Gene loss and parallel evolution contribute to species difference in flower color.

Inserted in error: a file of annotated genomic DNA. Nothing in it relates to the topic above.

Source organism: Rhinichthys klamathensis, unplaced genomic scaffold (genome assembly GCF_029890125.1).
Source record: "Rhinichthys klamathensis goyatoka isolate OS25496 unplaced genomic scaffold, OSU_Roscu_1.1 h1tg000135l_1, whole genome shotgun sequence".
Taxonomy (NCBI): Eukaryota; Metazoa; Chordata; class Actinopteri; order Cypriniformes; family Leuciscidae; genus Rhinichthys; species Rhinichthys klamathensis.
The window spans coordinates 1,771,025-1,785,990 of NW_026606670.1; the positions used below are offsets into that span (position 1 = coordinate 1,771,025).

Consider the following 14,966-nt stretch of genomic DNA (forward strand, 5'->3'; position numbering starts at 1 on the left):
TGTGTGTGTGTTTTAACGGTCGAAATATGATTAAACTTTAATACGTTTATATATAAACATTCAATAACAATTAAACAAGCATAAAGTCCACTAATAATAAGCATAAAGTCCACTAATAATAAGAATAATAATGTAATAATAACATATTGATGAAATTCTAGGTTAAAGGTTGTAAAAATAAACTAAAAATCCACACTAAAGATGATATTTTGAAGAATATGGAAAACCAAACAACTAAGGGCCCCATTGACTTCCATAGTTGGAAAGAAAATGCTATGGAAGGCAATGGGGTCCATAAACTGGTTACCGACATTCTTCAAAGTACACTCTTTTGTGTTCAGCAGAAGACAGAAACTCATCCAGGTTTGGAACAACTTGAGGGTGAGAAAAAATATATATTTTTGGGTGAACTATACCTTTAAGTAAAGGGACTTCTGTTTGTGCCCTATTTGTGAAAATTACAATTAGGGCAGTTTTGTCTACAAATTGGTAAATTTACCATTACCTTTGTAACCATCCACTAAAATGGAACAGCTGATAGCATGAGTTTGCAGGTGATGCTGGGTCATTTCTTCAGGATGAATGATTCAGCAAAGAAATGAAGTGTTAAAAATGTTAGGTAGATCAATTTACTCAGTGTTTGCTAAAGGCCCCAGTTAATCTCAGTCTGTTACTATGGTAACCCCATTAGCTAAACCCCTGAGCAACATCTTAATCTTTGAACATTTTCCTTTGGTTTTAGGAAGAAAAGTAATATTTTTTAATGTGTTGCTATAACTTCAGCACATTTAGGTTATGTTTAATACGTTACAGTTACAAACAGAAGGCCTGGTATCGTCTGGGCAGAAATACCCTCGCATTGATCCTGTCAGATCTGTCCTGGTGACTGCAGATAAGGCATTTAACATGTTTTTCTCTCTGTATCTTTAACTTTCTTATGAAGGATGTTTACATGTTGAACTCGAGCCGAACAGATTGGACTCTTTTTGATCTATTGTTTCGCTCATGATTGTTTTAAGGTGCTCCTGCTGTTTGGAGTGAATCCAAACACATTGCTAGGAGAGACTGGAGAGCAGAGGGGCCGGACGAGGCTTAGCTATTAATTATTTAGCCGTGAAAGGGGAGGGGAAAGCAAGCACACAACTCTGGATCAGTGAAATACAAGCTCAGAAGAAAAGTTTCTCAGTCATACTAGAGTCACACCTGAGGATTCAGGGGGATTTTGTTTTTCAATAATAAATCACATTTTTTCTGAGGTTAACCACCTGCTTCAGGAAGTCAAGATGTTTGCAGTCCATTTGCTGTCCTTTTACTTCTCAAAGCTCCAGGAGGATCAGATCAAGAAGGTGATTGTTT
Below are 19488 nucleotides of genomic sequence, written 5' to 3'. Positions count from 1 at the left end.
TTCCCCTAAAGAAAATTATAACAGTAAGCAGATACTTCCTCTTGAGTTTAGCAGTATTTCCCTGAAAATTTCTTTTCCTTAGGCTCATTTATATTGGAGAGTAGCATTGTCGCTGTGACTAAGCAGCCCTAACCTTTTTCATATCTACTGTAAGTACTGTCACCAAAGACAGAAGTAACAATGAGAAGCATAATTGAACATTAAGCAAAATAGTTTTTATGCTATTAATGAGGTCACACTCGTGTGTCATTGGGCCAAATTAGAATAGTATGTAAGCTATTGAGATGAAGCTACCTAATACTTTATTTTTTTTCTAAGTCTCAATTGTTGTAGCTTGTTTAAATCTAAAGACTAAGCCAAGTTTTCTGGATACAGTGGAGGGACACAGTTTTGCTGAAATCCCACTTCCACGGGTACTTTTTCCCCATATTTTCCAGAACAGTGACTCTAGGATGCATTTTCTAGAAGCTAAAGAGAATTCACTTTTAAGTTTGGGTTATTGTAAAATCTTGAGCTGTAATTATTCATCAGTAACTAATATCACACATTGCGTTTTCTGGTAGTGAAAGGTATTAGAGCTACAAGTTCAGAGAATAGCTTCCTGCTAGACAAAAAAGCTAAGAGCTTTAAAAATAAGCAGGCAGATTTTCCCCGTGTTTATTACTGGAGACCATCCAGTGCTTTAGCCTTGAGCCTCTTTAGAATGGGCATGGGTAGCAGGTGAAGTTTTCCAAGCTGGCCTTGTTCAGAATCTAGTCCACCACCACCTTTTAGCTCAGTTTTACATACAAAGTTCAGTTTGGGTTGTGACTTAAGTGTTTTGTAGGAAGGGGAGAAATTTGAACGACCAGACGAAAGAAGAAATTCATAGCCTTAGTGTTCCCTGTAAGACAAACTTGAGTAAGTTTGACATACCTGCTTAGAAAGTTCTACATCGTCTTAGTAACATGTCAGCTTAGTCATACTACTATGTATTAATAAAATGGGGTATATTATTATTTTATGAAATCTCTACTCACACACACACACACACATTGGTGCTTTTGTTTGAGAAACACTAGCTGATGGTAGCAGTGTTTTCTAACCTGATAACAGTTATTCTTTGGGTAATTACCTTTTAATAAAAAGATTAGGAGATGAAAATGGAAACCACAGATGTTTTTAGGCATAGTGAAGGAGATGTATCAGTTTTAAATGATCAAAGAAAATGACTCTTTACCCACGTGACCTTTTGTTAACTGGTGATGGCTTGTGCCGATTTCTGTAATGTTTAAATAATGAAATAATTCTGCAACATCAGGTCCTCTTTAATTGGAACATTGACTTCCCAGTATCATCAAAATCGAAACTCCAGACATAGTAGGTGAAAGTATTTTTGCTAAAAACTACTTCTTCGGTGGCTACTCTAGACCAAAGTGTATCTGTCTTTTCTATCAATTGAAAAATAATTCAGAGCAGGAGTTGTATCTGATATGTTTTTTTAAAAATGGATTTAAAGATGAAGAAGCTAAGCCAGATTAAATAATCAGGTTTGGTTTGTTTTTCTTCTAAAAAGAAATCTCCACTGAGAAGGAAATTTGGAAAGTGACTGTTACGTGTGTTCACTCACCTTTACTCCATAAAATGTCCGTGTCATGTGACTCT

Although the importance of regulatory and functional sequence evolution in generating species differences has been studied to some extent, much less is known about the role of other types of genomic changes, such as fluctuation in gene copy number. Here, we apply analyses of gene function and expression of anthocyanin pigment pathway genes, as well as cosegregation analyses in backcross populations, to examine the genetic changes involved in the shift from blue to red flowers in Andean Iochroma (Solanaceae). We demonstrate that deletion of a gene coding for an anthocyanin pathway enzyme was necessary for the transition to red floral pigmentation. The downregulation of a second pathway gene was also necessary for the novel flower color, and this regulatory pattern parallels the genetic change in the two other red-flowered species in the sister family Convolvulaceae in which flower color change has been examined genetically. Finally, we document a shift in enzymatic function at a third locus, but the importance of this change in the transition to red flowers depends on the exact order with which the three changes occurred. This study shows that gene inactivation or loss can be involved in the origin of phenotypic differences between species, thereby restricting the possibility of reversion to the ancestral state. It also demonstrates that parallel evolution of red flowers in three different species occurs via a common developmental/regulatory change but by mutations in different genes.
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